The proposed foreign investment law will compel Chinese companies to step up independent innovation and industrial upgrading, which will ultimately bolster their competitiveness in the global arena, according to economists and business leaders who spoke on the sidelines of the two sessions.
“We believe that the new planned foreign investment law can be an important, positive step for China,” said John Litwack, World Bank lead economist for China.
The draft law, set for a vote on March 15 in the country’s top legislature, has been warmly welcomed by the nation’s industry insiders. They say while it will help foreign investors, it will also spur domestic companies to improve their competitiveness.
Li Daokui, an economist at Tsinghua University and a former member of the central bank’s monetary policy committee, said introduction of the law will promote foreign trade and investment in China and enhance the country’s attractiveness to foreign investors. That, in the long run, will fuel domestic companies to improve their independent innovation capability.
“Foreign investors, just like foreign players in Chinese football clubs, will not only bring advanced skills and management expertise to China but also will help the country’s domestic players to improve their ability in the end,” said Li, a member of the 13th National Committee of the Chinese People’s Political Consultative Conference.
Shen Nanpeng, a CPPCC National Committee member and also founding and managing partner of Sequoia Capital China, said foreign capital, especially technology-intensive investment, will drive more domestic companies to push for technological innovation and high-quality manufacturing.
Zheng Yuewen, vice-president of the All-China Federation of Industry and Commerce, said that as a private entrepreneur and chairman of petroleum equipment leader Creat Group Corp, he is “more excited than concerned”.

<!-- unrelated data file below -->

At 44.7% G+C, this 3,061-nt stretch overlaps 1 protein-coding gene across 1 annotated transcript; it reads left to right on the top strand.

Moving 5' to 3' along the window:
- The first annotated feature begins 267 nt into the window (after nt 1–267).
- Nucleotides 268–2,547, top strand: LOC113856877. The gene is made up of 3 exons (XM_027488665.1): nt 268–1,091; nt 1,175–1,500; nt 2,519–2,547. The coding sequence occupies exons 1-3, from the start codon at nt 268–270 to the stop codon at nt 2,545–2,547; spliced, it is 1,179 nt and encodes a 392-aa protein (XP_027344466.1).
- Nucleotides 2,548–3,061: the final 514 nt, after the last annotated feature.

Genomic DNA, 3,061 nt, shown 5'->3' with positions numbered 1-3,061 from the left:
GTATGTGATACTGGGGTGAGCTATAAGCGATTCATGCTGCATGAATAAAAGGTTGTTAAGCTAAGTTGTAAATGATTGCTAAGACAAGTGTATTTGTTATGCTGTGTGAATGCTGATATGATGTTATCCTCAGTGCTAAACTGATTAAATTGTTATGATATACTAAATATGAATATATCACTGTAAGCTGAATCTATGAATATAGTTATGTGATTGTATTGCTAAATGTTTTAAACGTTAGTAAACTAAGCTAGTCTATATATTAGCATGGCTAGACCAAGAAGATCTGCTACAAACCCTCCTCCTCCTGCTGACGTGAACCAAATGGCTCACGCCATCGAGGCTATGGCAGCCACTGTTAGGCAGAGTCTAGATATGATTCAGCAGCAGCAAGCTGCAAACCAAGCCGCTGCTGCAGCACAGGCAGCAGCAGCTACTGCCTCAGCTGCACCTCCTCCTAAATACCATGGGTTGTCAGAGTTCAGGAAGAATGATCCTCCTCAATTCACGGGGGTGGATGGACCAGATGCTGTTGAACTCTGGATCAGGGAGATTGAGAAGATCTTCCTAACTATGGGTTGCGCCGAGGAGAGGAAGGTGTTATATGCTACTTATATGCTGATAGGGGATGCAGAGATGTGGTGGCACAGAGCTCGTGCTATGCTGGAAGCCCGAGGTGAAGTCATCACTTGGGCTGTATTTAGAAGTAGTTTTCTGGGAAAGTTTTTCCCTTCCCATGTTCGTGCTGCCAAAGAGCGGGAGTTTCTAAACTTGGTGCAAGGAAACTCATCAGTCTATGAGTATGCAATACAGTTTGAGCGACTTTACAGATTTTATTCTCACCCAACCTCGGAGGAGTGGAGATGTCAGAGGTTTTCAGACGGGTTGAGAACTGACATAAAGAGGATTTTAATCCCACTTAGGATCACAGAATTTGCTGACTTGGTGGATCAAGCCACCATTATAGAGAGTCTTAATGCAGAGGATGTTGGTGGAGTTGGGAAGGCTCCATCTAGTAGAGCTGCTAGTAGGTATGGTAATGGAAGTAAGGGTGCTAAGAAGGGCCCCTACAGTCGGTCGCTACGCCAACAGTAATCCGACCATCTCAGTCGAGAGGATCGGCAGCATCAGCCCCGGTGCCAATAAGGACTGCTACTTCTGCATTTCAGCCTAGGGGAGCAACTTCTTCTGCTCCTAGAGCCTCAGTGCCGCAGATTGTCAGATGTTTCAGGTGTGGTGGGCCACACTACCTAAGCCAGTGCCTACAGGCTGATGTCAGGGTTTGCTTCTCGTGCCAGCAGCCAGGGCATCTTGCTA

“Looking back in history, innovations and technologies always come from competition. Competition will be a stronger driver for a company to develop core technologies, so as to survive and win,” he said.
Liu Feixiang, a deputy to the 13th National People’s Congress and president of China Railway Construction Heavy Industry Co, said, “On the other hand, the law is expected to channel more resources into the country, which will lead Chinese companies and industries to leverage overseas capital, technologies and talent on a bigger scale and at a higher level.”
More Chinese automobile companies already are mapping out their development strategy in foreign markets. Industry insiders say that is a good example of a sector that is accumulating global technologies and talent.
Wang Fengying, an NPC deputy and vice-chairman and president of Great Wall Motor, said the proposed foreign investment law will directly help the country’s automobile companies go global.
“With the law, Chinese automakers will be able to cooperate with more global partners to integrate worldwide components and high technologies, laying a more solid foundation for us to make progress,” she said.
“The law puts the world stage right in front of us,” said Wang Jianjun, general manager of the Shenzhen Stock Exchange and an NPC deputy.
In the latest draft of the law, equality has been made one of the top priorities, as it emphasizes that foreign and domestic companies will be “treated as equals”.
Zhu Jiandi, managing partner of BDO China Shu Lun Pan, a major domestic accounting firm, said the “legislation to protect the rights and interests of foreign investors is also an approach to protecting domestic enterprises from the perspective of international reciprocity”.